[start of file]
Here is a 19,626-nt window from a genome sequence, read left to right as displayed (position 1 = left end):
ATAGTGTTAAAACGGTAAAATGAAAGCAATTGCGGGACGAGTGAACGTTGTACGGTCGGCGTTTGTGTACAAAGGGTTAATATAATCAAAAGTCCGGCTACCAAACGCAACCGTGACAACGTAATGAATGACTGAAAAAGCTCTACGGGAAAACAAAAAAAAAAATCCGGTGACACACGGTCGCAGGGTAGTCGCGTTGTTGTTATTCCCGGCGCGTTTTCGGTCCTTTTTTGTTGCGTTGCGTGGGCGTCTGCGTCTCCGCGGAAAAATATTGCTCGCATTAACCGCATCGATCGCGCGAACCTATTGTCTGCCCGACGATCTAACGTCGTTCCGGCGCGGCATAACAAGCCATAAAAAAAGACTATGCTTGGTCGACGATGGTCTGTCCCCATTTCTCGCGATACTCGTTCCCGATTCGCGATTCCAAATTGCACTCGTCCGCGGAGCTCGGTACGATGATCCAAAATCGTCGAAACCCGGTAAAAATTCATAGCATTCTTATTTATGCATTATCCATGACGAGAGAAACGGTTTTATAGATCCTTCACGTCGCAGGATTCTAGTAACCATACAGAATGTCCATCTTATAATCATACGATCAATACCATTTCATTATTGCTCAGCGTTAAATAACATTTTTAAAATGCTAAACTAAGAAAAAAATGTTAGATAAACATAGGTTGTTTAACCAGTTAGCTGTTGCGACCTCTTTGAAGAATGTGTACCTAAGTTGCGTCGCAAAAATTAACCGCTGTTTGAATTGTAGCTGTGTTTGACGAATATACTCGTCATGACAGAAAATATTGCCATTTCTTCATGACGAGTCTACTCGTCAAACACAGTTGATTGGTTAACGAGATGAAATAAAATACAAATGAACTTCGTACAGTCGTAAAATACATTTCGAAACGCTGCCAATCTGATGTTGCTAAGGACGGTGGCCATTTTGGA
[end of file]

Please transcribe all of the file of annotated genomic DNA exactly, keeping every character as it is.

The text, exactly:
Here is a 19,626-nt window from a genome sequence, read left to right as displayed (position 1 = left end):
ATAGTGTTAAAACGGTAAAATGAAAGCAATTGCGGGACGAGTGAACGTTGTACGGTCGGCGTTTGTGTACAAAGGGTTAATATAATCAAAAGTCCGGCTACCAAACGCAACCGTGACAACGTAATGAATGACTGAAAAAGCTCTACGGGAAAACAAAAAAAAAAATCCGGTGACACACGGTCGCAGGGTAGTCGCGTTGTTGTTATTCCCGGCGCGTTTTCGGTCCTTTTTTGTTGCGTTGCGTGGGCGTCTGCGTCTCCGCGGAAAAATATTGCTCGCATTAACCGCATCGATCGCGCGAACCTATTGTCTGCCCGACGATCTAACGTCGTTCCGGCGCGGCATAACAAGCCATAAAAAAAGACTATGCTTGGTCGACGATGGTCTGTCCCCATTTCTCGCGATACTCGTTCCCGATTCGCGATTCCAAATTGCACTCGTCCGCGGAGCTCGGTACGATGATCCAAAATCGTCGAAACCCGGTAAAAATTCATAGCATTCTTATTTATGCATTATCCATGACGAGAGAAACGGTTTTATAGATCCTTCACGTCGCAGGATTCTAGTAACCATACAGAATGTCCATCTTATAATCATACGATCAATACCATTTCATTATTGCTCAGCGTTAAATAACATTTTTAAAATGCTAAACTAAGAAAAAAATGTTAGATAAACATAGGTTGTTTAACCAGTTAGCTGTTGCGACCTCTTTGAAGAATGTGTACCTAAGTTGCGTCGCAAAAATTAACCGCTGTTTGAATTGTAGCTGTGTTTGACGAATATACTCGTCATGACAGAAAATATTGCCATTTCTTCATGACGAGTCTACTCGTCAAACACAGTTGATTGGTTAACGAGATGAAATAAAATACAAATGAACTTCGTACAGTCGTAAAATACATTTCGAAACGCTGCCAATCTGATGTTGCTAAGGACGGTGGCCATTTTGGA